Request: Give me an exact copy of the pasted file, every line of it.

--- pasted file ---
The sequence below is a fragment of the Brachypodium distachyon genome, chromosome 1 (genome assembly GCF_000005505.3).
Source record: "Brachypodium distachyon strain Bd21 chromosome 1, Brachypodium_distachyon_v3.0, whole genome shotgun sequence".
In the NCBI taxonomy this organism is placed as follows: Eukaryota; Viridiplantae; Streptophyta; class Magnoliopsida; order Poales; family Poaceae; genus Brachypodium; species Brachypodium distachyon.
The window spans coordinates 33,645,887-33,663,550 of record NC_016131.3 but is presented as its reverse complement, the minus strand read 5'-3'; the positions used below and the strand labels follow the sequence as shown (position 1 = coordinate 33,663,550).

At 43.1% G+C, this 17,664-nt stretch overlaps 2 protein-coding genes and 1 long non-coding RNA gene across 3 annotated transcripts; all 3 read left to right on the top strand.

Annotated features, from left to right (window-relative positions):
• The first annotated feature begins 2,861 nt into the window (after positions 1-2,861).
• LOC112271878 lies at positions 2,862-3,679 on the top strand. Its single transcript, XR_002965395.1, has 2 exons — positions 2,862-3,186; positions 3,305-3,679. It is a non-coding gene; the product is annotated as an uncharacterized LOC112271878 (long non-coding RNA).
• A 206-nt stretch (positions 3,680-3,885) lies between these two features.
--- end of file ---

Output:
The sequence below is a fragment of the Brachypodium distachyon genome, chromosome 1 (genome assembly GCF_000005505.3).
Source record: "Brachypodium distachyon strain Bd21 chromosome 1, Brachypodium_distachyon_v3.0, whole genome shotgun sequence".
In the NCBI taxonomy this organism is placed as follows: Eukaryota; Viridiplantae; Streptophyta; class Magnoliopsida; order Poales; family Poaceae; genus Brachypodium; species Brachypodium distachyon.
The window spans coordinates 33,645,887-33,663,550 of record NC_016131.3 but is presented as its reverse complement, the minus strand read 5'-3'; the positions used below and the strand labels follow the sequence as shown (position 1 = coordinate 33,663,550).

At 43.1% G+C, this 17,664-nt stretch overlaps 2 protein-coding genes and 1 long non-coding RNA gene across 3 annotated transcripts; all 3 read left to right on the top strand.

Annotated features, from left to right (window-relative positions):
• The first annotated feature begins 2,861 nt into the window (after positions 1-2,861).
• LOC112271878 lies at positions 2,862-3,679 on the top strand. Its single transcript, XR_002965395.1, has 2 exons — positions 2,862-3,186; positions 3,305-3,679. It is a non-coding gene; the product is annotated as an uncharacterized LOC112271878 (long non-coding RNA).
• A 206-nt stretch (positions 3,680-3,885) lies between these two features.